1. Please share with us the idea behind Blowhorn. What made you realize that tech can address a market which is very fragmented and unstructured? How was the initial response and that special Aha moment which turned the tides for you?
I am a Mechanical Engineer. Armed with this background, I had joined Maersk Shipping line, and spent 7.5 years with them. And, learnt all about warehousing, trucking, shipping lines etc. Complete end-to-end logistics so to speak which was to pay me enormous dividends later. It was an incredible experience and I leveraged it to continually move up the aggregation level.
But other plans were simmering as well. I went ahead and acquired an MBA qualification from University of Cambridge, hoping that it would land me with a plush job in Consulting. Post MBA, I was engaged in a project at Google and by then, the idea of entrepreneurship had merely germinated but was yet to take any concrete shape.
Thereafter, I met a friend who had started a venture in Brazil – on the lines of Lenskart and I assisted him for a while in getting the term sheet and raising funds and handling the entire supply chain management, once operations started. It was only a short stint though, and I returned to India in Feb 2013.
I had two choices. Either to explore an idea that I was passionate about and nurture it to the point of starting up, or, find a friend who had something similar in mind and assist him in building a sound business.
In July that year, I joined Walmart Labs. I noticed something interesting which got me thinking in a specific direction. My friends, even those with very little personal effects to speak of, took a lot of time for shifting residence. On enquiry, I realized that the logistics services – intra-city – were fragmented, unorganized and the pricing wasn’t uniform either. The shared services in transportation (Ola, Uber, Taxi for Sure, Meeru etc.) had already taken off and I wondered if a similar approach could also work for intra-city logistics services. SUVs were being used to carry goods from one point to another, and I sensed a strong opportunity where I could leverage technology to create a shared services model for logistics.
A friend of mine dragged me along to the US and I made a presentation to Tim Draper at the Bradley University. He was rather impressed and wanted to fund the idea right away. I held on, promising that I’d take his money at a later point in time. I returned to India immediately and in May 2014, I bootstrapped Blowhorn to set it up. The barrier to entry was low but I realized that scaling this business would prove to be challenging.
It was an incredible start and within 48 hours, we were making money and soon we notched up 1000 customers. We called up Tim and he agreed to provide seed fund which was double the amount of what he had promised earlier, back in the US. This time, we took his money – December 2014. We soon realized that there was a great opportunity in the B2B segment, besides B2C that is. We also started talking to United Ventures (formerly, United Seed Fund) who were keen to invest in us. By Jan 2015, we got our first term sheet. We eventually closed the round in Feb 2017 with IDG Ventures & Dell Foundation (a Limited Partner in United Ventures).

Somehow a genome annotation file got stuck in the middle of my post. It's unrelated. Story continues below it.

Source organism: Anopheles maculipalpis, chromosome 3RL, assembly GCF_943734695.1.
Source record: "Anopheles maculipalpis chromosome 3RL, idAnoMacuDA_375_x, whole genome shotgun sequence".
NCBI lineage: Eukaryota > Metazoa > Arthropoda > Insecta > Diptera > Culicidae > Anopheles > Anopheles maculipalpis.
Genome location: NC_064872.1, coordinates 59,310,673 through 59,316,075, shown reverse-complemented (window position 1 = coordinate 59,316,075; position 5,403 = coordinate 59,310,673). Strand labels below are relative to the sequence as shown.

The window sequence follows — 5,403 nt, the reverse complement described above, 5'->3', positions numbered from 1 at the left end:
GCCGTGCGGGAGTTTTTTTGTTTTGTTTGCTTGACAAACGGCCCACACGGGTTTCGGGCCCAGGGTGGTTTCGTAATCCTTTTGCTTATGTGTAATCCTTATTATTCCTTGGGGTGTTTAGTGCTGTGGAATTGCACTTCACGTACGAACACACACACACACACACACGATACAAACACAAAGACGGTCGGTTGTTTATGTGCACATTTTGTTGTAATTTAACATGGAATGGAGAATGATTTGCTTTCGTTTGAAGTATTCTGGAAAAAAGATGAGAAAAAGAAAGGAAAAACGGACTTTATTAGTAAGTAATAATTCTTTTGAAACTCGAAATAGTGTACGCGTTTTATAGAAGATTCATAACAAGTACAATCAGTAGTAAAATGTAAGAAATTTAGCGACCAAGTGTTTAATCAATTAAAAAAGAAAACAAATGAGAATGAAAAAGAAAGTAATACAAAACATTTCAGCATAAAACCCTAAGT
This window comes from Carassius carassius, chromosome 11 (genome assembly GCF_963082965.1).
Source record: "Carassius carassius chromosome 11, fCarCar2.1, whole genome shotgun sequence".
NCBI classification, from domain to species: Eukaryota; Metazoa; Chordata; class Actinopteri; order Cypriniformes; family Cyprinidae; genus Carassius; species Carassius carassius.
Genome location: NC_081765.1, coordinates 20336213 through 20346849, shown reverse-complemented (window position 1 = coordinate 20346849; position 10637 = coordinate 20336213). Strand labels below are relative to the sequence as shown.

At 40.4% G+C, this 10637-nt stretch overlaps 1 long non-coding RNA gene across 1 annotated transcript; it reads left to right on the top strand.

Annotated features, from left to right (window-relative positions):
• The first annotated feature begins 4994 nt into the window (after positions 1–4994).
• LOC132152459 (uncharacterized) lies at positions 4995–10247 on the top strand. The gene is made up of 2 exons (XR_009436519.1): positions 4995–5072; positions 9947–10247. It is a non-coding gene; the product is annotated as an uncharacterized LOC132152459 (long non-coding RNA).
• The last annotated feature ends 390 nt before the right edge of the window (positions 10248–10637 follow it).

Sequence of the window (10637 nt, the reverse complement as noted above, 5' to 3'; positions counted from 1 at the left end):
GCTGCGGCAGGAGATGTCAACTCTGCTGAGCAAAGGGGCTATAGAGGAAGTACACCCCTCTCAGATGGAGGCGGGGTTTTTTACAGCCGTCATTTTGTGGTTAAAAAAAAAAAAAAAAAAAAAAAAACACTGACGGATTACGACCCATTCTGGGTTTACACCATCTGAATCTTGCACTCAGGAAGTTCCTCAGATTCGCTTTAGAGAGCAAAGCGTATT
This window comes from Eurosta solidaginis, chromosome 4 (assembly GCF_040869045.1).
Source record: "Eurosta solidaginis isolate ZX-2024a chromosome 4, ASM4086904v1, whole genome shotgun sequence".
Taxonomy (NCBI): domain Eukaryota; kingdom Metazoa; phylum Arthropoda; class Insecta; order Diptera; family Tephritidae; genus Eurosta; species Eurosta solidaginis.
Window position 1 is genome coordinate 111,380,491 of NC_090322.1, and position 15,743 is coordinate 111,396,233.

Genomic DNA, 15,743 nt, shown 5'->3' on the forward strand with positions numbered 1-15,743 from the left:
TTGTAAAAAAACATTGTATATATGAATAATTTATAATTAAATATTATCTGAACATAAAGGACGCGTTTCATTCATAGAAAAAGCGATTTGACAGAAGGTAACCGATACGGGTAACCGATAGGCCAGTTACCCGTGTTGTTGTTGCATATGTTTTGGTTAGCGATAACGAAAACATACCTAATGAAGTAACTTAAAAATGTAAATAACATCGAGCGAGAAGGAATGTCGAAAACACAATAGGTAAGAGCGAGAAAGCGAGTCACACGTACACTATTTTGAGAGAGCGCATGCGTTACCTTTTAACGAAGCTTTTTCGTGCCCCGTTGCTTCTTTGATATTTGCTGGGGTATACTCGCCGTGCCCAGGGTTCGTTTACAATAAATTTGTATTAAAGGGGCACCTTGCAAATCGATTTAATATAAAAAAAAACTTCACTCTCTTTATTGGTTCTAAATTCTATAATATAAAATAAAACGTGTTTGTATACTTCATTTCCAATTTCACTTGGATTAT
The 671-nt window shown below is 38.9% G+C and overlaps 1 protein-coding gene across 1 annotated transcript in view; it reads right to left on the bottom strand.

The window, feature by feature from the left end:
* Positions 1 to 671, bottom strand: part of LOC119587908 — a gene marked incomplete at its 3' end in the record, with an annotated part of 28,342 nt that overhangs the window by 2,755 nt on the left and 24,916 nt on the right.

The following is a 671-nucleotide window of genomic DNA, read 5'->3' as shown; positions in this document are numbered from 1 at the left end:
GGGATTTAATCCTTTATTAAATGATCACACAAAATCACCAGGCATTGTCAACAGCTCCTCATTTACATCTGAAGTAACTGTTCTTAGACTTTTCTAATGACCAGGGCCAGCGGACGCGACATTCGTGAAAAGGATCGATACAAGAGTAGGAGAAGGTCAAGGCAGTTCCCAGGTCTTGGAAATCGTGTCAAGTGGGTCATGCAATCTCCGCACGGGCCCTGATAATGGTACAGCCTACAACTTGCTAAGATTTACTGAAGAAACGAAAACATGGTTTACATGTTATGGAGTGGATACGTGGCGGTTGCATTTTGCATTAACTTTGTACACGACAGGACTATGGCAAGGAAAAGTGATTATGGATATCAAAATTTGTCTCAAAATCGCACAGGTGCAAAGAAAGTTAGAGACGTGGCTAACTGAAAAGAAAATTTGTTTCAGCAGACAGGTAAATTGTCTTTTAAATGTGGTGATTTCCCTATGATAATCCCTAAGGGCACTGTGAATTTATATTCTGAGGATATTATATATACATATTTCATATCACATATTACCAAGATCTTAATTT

The year 2015 was a frothy one from a fund-raising standpoint and in hindsight we did well. That same year we expanded to two cities; currently we have operations in 5 – Bengaluru, Chennai, Hyderabad, Mumbai and Delhi-NCR.
The next year – 2016 – proved to be enormously challenging. By the third week itself, we faced a severe cash crunch – the founders could not take salary and the senior execs had to take a haircut. We were fortunate at that point in time to be accelerated by Y Combinator. Tim Draper, all along, kept advising us on chalking in the numbers to enable subsequent rounds of funding – particularly Series B and beyond. Happy to share, we have closed Series B recently.
2. Please share your experience in working for both B2C and B2B. Special features, challenges etc. Do you have a preference?
I don’t really have a preference. But the two are quite different in nature.
It is comparatively easier to change customer habits in the B2C segment. We’ve seen how deep discounts in ecommerce have impacted customer behavior – Indian market is price elastic. Customer acquisition is arguably easier but switching can happen very fast as well. Whereas in B2B, building a network requires higher capex, more time to establish connects and switching takes longer (for the client). These businesses have greater longevity.
B2C gives you steady cash flows whereas B2B is heavily focused on retention. Having said that, today, no one can afford to dilute customers’ experience in any segment. That’s pretty much a hygiene factor.
There are some founders who conflate the two (at times they are even successful) but broadly speaking, the two businesses have different DNAs. In my early days at Maersk, I was fortunate to observe how B2B businesses really functioned from very close quarters.